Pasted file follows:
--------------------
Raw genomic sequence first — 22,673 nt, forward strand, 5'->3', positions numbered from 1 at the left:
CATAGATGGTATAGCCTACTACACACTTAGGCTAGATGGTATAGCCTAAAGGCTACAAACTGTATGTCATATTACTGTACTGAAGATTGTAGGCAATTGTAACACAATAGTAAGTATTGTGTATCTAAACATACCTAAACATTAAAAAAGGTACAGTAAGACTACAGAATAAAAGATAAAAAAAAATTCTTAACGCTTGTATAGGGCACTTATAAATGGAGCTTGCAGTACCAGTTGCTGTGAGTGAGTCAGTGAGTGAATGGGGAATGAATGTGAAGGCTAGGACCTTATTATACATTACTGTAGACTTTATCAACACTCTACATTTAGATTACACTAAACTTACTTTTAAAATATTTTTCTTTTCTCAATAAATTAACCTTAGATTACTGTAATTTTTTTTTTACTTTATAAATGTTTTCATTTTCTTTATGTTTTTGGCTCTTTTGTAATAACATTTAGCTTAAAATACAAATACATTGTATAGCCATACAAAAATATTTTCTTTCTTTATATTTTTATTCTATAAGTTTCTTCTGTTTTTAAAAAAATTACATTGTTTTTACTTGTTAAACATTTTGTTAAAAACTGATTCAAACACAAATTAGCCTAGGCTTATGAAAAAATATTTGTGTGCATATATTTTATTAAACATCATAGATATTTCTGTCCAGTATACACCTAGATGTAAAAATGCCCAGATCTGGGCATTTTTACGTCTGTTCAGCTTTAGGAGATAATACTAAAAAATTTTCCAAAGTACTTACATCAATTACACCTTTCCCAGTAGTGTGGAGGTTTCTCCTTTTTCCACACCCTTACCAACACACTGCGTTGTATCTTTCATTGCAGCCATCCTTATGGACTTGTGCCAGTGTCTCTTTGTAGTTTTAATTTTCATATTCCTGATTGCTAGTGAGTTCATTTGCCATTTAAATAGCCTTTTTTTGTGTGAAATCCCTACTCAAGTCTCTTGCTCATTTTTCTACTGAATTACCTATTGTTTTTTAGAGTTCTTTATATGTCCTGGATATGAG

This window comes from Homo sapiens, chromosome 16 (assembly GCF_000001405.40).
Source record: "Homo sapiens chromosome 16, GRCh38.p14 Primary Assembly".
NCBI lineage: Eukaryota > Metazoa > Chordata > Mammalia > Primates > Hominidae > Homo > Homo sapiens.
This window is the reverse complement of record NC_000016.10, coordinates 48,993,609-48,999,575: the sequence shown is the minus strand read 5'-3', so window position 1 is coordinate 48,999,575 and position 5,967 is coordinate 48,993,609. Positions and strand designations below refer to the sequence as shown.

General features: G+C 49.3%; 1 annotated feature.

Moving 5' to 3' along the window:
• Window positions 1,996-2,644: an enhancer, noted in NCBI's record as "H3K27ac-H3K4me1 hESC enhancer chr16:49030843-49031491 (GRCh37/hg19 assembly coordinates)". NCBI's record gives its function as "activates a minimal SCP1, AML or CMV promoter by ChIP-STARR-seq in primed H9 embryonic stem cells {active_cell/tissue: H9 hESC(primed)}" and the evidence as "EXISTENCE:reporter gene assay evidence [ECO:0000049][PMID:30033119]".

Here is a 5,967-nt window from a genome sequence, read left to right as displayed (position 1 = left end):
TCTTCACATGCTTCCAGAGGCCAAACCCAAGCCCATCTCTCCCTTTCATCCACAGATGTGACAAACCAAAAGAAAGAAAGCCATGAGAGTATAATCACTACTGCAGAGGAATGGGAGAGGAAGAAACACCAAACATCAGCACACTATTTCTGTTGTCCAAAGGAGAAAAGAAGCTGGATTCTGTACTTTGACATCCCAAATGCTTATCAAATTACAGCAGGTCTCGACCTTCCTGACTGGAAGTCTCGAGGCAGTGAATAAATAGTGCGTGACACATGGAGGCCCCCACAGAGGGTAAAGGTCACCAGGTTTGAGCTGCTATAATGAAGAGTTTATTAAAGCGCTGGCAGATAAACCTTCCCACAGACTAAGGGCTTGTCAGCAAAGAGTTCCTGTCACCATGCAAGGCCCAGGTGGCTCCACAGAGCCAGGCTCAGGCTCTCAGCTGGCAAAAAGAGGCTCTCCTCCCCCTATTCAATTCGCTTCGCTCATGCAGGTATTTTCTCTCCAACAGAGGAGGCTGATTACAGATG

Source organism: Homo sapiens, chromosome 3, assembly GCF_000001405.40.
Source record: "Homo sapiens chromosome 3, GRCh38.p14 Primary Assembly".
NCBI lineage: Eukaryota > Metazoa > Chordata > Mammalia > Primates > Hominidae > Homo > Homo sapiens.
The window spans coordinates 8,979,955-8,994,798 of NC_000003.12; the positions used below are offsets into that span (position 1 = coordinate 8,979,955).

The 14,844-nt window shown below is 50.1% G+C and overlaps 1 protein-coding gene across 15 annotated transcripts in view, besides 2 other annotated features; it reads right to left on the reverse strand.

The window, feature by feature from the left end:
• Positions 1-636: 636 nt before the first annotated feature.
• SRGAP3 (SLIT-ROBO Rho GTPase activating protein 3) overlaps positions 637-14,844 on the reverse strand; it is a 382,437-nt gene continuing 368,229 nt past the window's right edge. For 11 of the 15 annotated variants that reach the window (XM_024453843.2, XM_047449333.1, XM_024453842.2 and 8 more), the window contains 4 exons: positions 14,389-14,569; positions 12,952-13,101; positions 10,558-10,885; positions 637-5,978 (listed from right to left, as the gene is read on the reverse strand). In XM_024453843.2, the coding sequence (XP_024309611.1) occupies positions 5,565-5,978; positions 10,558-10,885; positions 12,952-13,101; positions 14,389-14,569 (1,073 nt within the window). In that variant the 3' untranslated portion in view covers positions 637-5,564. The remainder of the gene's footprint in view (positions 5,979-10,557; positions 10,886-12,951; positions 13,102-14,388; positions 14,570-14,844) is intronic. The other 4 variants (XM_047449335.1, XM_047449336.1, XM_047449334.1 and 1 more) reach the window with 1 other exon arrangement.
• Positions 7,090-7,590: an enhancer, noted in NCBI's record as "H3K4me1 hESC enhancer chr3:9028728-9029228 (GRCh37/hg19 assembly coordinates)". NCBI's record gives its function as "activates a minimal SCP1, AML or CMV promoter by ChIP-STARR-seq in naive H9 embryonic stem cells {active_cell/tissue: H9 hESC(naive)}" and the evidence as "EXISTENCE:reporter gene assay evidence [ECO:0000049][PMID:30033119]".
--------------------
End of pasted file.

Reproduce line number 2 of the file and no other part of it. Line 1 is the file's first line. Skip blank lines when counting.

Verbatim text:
CATAGATGGTATAGCCTACTACACACTTAGGCTAGATGGTATAGCCTAAAGGCTACAAACTGTATGTCATATTACTGTACTGAAGATTGTAGGCAATTGTAACACAATAGTAAGTATTGTGTATCTAAACATACCTAAACATTAAAAAAGGTACAGTAAGACTACAGAATAAAAGATAAAAAAAAATTCTTAACGCTTGTATAGGGCACTTATAAATGGAGCTTGCAGTACCAGTTGCTGTGAGTGAGTCAGTGAGTGAATGGGGAATGAATGTGAAGGCTAGGACCTTATTATACATTACTGTAGACTTTATCAACACTCTACATTTAGATTACACTAAACTTACTTTTAAAATATTTTTCTTTTCTCAATAAATTAACCTTAGATTACTGTAATTTTTTTTTTACTTTATAAATGTTTTCATTTTCTTTATGTTTTTGGCTCTTTTGTAATAACATTTAGCTTAAAATACAAATACATTGTATAGCCATACAAAAATATTTTCTTTCTTTATATTTTTATTCTATAAGTTTCTTCTGTTTTTAAAAAAATTACATTGTTTTTACTTGTTAAACATTTTGTTAAAAACTGATTCAAACACAAATTAGCCTAGGCTTATGAAAAAATATTTGTGTGCATATATTTTATTAAACATCATAGATATTTCTGTCCAGTATACACCTAGATGTAAAAATGCCCAGATCTGGGCATTTTTACGTCTGTTCAGCTTTAGGAGATAATACTAAAAAATTTTCCAAAGTACTTACATCAATTACACCTTTCCCAGTAGTGTGGAGGTTTCTCCTTTTTCCACACCCTTACCAACACACTGCGTTGTATCTTTCATTGCAGCCATCCTTATGGACTTGTGCCAGTGTCTCTTTGTAGTTTTAATTTTCATATTCCTGATTGCTAGTGAGTTCATTTGCCATTTAAATAGCCTTTTTTTGTGTGAAATCCCTACTCAAGTCTCTTGCTCATTTTTCTACTGAATTACCTATTGTTTTTTAGAGTTCTTTATATGTCCTGGATATGAG